Windows 10

How to script SD card partitioning and imaging for IoT devices

Internet of Things conceptual image
Credit: Thinkstock

Last month, I discussed installing Windows 10 IoT Preview on the Raspberry Pi 2. The process entailed flashing a bootable image of Windows 10 onto an SD Card. Because Windows 10 Internet of Things is currently a preview version, Microsoft will probably release a new version very soon, most likely after Windows 10 desktop is made publicly available.

With that in mind, I thought it would be nice to be able to automate all the steps needed to update an existing SD card's OS image. This, of course, means deleting the old image and partitions, reformatting the card, and finally, writing the new OS image onto the card. 

So, I went ahead and did it, creating the script files listed below, and both are waiting, ready to be used (hopefully) soon to write the latest version of Microsoft's Internet of Things OS onto SD cards. 

Diskpart scripting

Diskpart supports the use of script files, specified by a /s parameter, like so:

diskpart /s somescriptfile.txt

For example, I created a new script file, sdcardclean.txt, redirecting diskpart's output to a log file, appropriately named logfile.txt.

diskpart /s sdcardclean.txt >logfile.txt

The section below lists every line contained in the sdcardclean.txt script file:

select disk 1
create partition primary
select partition 1
format fs=fat32 quick

You may notice the select disk 1 line, this is the number that is assigned to my SD card when no other USB drives or SD cards are attached to my Windows machine.

To view the number assigned to your card, use diskpart's list disk command, ensuring that it is the only external drive plugged into your machine. The following image shows how diskpart and list disk were used to find the number Windows assigned to an 8GB SD card (Disk 1): 

Using diskparts list disk command to find the drive number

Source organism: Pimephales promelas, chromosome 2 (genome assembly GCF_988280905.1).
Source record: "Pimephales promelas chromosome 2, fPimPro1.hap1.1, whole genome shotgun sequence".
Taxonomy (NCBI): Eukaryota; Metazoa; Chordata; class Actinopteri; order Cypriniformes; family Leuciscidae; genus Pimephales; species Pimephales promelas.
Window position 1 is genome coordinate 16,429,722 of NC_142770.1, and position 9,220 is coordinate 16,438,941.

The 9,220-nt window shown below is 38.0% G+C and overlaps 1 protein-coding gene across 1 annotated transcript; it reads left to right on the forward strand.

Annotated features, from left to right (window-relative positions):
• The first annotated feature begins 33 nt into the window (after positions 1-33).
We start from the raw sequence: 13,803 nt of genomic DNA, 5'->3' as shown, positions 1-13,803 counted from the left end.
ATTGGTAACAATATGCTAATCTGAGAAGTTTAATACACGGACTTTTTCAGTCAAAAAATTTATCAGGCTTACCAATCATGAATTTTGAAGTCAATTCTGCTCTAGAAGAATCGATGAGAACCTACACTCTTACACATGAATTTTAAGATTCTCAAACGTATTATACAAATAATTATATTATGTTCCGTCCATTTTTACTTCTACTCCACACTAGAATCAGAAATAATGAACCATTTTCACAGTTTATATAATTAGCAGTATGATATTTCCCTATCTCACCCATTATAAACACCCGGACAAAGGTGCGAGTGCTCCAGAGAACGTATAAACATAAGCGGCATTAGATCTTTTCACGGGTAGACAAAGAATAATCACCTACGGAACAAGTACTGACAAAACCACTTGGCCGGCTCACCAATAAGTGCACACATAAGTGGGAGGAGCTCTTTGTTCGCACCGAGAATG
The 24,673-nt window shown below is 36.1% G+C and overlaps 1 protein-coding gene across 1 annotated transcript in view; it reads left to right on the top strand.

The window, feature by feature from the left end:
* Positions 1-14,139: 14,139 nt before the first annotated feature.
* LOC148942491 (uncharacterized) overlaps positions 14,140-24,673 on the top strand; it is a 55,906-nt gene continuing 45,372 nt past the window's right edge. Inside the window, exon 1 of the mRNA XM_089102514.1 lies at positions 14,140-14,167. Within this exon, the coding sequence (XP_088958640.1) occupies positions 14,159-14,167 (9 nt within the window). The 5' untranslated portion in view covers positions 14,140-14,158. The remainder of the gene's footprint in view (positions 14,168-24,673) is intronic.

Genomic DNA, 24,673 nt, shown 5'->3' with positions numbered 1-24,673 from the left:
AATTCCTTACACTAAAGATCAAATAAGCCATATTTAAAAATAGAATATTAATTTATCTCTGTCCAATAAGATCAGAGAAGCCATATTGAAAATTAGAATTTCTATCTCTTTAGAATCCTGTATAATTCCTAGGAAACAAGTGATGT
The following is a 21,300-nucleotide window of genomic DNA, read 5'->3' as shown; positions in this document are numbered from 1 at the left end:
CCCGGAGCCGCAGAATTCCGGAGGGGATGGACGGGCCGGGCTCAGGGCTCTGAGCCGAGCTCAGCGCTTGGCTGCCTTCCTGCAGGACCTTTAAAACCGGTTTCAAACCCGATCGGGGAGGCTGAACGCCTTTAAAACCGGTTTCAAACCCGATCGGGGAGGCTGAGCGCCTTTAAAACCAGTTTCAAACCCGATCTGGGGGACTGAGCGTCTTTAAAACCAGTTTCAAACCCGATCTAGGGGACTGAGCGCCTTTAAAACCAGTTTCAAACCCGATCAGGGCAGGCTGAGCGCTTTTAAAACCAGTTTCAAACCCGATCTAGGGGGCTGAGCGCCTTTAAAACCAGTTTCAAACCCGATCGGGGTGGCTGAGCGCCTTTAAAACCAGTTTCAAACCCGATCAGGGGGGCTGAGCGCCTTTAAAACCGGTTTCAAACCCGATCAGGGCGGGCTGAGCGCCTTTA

Batch file

With the diskpart script out of the way, the only thing a batch file needs to run are two lines of code, the first to run the diskpart command, and a second command to flash the OS image onto a card.

For convenience, I created a folder, C:\images, and put three files inside: The sdcardclean.txt script file, the Windows 10 IoT flash.ffu image file, and a batch file, named createcard.bat

echo off
REM ***** Remove partitions and format *****
diskpart /s sdcardclean.txt >logfile.txt
REM ***** Flash Windows IoT to SDCard *****
dism.exe /Apply-Image /ImageFile:flash.ffu /ApplyDrive:\\.\PhysicalDrive1 /SkipPlatformCheck /Quiet
echo Finished applying image to SDCard

The following image shows the createcard batch file executing, running inside a command prompt window, opened with Administrator privileges:

SD card partitioning and formatting -- running createcard

Finally, you can validate Windows 10 IoT was written to the card, using the list partition command. Windows 10 IoT creates multiple partitions on a card, these partitions were earlier removed using diskpart's clear command, created anew when the newer flash.ffu image file was written to the card.

SD card partitioning and formatting -- validating card

These scripts and batch files are free for you to download and use, available on Github, here.

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